1. Opening Remarks Gillian Proctor 2. Politics and Therapy: Mapping areas for consideration Pete Sanders The Politics of the PCA 3. First Change the World, or First Change Yourself? The Personal and the Political Revisited Clive Perrett 4. Is There a Political Imperative Inherent Within the Person-Centred Approach? Seamus Nash 5. Person-Centred Therapy and Time Limited Therapy Pauline MacDonald 6. Rethinking Person-Centred Therapy Khatidja Chantler 7. The Cultural Situatedness of Language Use in Person-Centred Training Rundeep Sembi 8. Personal Reflections on Training as a Person-Centred Counsellor Lois Peachey 9. Therapy: Opium for the masses or helps those who least need it? Gillian Proctor 10. Socialist Humanism: A progressive politics for the twenty-first century Mick Cooper 11. The Spectacular Self: Alienation as the lifestyle choice of the free world, endorsed by psychotherapists Pete Sanders 12. The Radical Humanism of Carl Rogers and Paulo Freire: Considering the person-centered approach as a form of conscientização Maureen O'Hara 13. Psychotherapy: The politics of liberation or collaboration? A career Critically Reviewed Dave Mearns Socio-political issues and the therapy relationship 14. Person-Centered Therapy with Children and Adolescent Victims of Poverty and Social Exclusion in Brazil Elizabeth Freire, Silvia Koller, Aline Piason, Renata B da Silva and Deborah Giacomelli 15. Not Just Naming the Injustice: counselling asylum seekers and refugees Jude Boyles 16. Disability, Multidimensionality and Love: The politics of a counselling relationship in Further Education Suzanne Keys 17. South Asian Women and Mental Health Services Kamer Shoaib 18. Person-Centred Therapy, Culture and Racism: Personal discoveries and adaptations Indu Khurana 19. White Counsellor Racial Identity: The unacknowledged, unknown, unaware aspect of self in relationship Colin Lago and Sheila Haugh 20. Clients' Experiences of How Perceived Differences in Social Class Between Counsellor and Client Affect the Therapeutic Relationship Jane Balmforth 21. The Person-Centred Approach: A vehicle for acknowledging and respecting women's voices Bea White Person-Centred Approach and Social Action 22. A Passion for Politics in Carl Rogers' Work and Approach Gay Barfield 23. Transformation in Transylvania Reinhold Stipsits 24. The Centre: A Person-Centred Project in Education Fiona Hall-Jenkins 25. Politicizing School Reform Through the Person-Centered Approach: Mandate and advocacy Jeffrey Corneluis-White and Randel Brown 26. Emotional Literacy and the Person-Centred Approach Mike Hough 27. What Does It Have To Do With Client-Centered Therapy? John K Wood 28. Taking Sides – Or Not? Rosemary Hopkins 29. A Personal View of How Activism is Relevant to the Person-Centred Approach Mae Boyd 30. Toward a Person-Centered Politics John Vasconcellos 31. Concluding Remarks Pete Sanders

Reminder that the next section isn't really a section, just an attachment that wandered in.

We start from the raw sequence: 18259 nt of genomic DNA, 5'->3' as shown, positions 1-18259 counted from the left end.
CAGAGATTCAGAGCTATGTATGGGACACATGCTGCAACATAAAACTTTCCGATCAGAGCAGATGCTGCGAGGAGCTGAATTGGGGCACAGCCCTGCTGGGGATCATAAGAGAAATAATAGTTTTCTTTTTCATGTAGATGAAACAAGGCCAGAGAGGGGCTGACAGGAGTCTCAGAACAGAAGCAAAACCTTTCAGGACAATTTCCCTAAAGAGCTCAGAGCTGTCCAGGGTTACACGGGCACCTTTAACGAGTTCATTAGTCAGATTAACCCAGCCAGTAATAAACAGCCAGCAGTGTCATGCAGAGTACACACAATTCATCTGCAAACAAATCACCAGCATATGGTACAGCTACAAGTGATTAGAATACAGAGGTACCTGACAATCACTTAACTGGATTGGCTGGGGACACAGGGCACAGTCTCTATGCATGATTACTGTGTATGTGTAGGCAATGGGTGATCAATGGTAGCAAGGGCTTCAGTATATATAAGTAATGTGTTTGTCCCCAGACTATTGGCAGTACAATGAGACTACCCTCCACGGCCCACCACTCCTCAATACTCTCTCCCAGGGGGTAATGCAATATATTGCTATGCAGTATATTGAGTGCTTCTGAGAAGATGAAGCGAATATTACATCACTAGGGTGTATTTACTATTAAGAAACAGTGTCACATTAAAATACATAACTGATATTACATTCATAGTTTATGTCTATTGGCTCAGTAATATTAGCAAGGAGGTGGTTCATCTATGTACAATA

Doing is a way of being, and 'Policizing the Person-Centred Approach' is not only a call to leave the ivory tower and contextualize the consulting room, it is an important step in helping practitioners to do so. It is a scholarly, fascinating, accessible and most stimulating call to social action'. Peter F Schmid, Person-centred therapist, co-director of the Austrian Institute for Person-Centred Studies.
Gillian Proctor is a Doctor in Clinical Psychology, currently working as part of the mental health therapy team for North Bradford Primary Care Trust and an honorary lecturer with the Centre for Citizenship and Community Mental Health at Bradford University, West Yorkshire, UK. Her particular interests are in ethics and power, resulting in her book ‘The Dynamics of Power in Counselling and Therapy: Ethics, politics and practice’. Mick Cooper is a Professor of Counselling at the University of Strathclyde and a UKCP-registered psychotherapist, whose work is informed by person-centred, existential, interpersonal and postmodern ideas. He has authored and co-authored many books on, amongst other things, existential therapy, relational depth, pluralism and research. Pete Sanders worked as a counsellor, trainer and supervisor for over 25 years. He retired from education to set up PCCS Books and continues to have an interest in the politics of mental health and following the developing theory and practice of client-centred therapy. He has authored, co-authored and edited around 20 books. Beryl Malcolm works in a Child/Adolescent mental health team and supervises trainee play therapists. She is particularly interested in ethnicity issues in counselling/therapy.